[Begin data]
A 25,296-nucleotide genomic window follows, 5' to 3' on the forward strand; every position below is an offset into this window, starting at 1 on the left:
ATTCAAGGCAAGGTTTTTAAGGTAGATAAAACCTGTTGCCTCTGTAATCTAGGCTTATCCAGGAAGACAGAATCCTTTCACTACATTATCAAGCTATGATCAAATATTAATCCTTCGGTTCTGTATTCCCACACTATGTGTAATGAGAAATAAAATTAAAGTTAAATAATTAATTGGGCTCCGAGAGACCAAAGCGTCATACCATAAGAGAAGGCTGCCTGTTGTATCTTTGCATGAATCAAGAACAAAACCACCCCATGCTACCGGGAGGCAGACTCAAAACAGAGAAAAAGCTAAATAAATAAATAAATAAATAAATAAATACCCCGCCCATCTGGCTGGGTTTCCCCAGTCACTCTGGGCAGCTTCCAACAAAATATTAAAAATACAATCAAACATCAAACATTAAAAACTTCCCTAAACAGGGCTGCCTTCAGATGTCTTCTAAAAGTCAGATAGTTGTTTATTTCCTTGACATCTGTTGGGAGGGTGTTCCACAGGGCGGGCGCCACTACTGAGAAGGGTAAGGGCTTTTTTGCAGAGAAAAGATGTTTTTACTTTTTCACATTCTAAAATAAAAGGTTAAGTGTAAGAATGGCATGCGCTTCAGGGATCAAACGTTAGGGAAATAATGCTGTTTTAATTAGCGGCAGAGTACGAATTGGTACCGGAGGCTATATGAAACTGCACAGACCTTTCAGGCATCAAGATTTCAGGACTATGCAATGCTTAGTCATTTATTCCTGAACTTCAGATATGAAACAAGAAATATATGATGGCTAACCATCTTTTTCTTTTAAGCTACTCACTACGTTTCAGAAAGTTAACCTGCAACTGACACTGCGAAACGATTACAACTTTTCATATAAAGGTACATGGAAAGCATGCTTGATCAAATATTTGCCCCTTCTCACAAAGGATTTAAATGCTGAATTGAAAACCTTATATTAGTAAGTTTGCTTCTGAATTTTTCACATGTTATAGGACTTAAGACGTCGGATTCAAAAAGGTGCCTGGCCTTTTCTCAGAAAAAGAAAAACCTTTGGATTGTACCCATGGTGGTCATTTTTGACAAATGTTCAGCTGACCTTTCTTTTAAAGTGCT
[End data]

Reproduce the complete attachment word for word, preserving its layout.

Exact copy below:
A 25,296-nucleotide genomic window follows, 5' to 3' on the forward strand; every position below is an offset into this window, starting at 1 on the left:
ATTCAAGGCAAGGTTTTTAAGGTAGATAAAACCTGTTGCCTCTGTAATCTAGGCTTATCCAGGAAGACAGAATCCTTTCACTACATTATCAAGCTATGATCAAATATTAATCCTTCGGTTCTGTATTCCCACACTATGTGTAATGAGAAATAAAATTAAAGTTAAATAATTAATTGGGCTCCGAGAGACCAAAGCGTCATACCATAAGAGAAGGCTGCCTGTTGTATCTTTGCATGAATCAAGAACAAAACCACCCCATGCTACCGGGAGGCAGACTCAAAACAGAGAAAAAGCTAAATAAATAAATAAATAAATAAATAAATACCCCGCCCATCTGGCTGGGTTTCCCCAGTCACTCTGGGCAGCTTCCAACAAAATATTAAAAATACAATCAAACATCAAACATTAAAAACTTCCCTAAACAGGGCTGCCTTCAGATGTCTTCTAAAAGTCAGATAGTTGTTTATTTCCTTGACATCTGTTGGGAGGGTGTTCCACAGGGCGGGCGCCACTACTGAGAAGGGTAAGGGCTTTTTTGCAGAGAAAAGATGTTTTTACTTTTTCACATTCTAAAATAAAAGGTTAAGTGTAAGAATGGCATGCGCTTCAGGGATCAAACGTTAGGGAAATAATGCTGTTTTAATTAGCGGCAGAGTACGAATTGGTACCGGAGGCTATATGAAACTGCACAGACCTTTCAGGCATCAAGATTTCAGGACTATGCAATGCTTAGTCATTTATTCCTGAACTTCAGATATGAAACAAGAAATATATGATGGCTAACCATCTTTTTCTTTTAAGCTACTCACTACGTTTCAGAAAGTTAACCTGCAACTGACACTGCGAAACGATTACAACTTTTCATATAAAGGTACATGGAAAGCATGCTTGATCAAATATTTGCCCCTTCTCACAAAGGATTTAAATGCTGAATTGAAAACCTTATATTAGTAAGTTTGCTTCTGAATTTTTCACATGTTATAGGACTTAAGACGTCGGATTCAAAAAGGTGCCTGGCCTTTTCTCAGAAAAAGAAAAACCTTTGGATTGTACCCATGGTGGTCATTTTTGACAAATGTTCAGCTGACCTTTCTTTTAAAGTGCT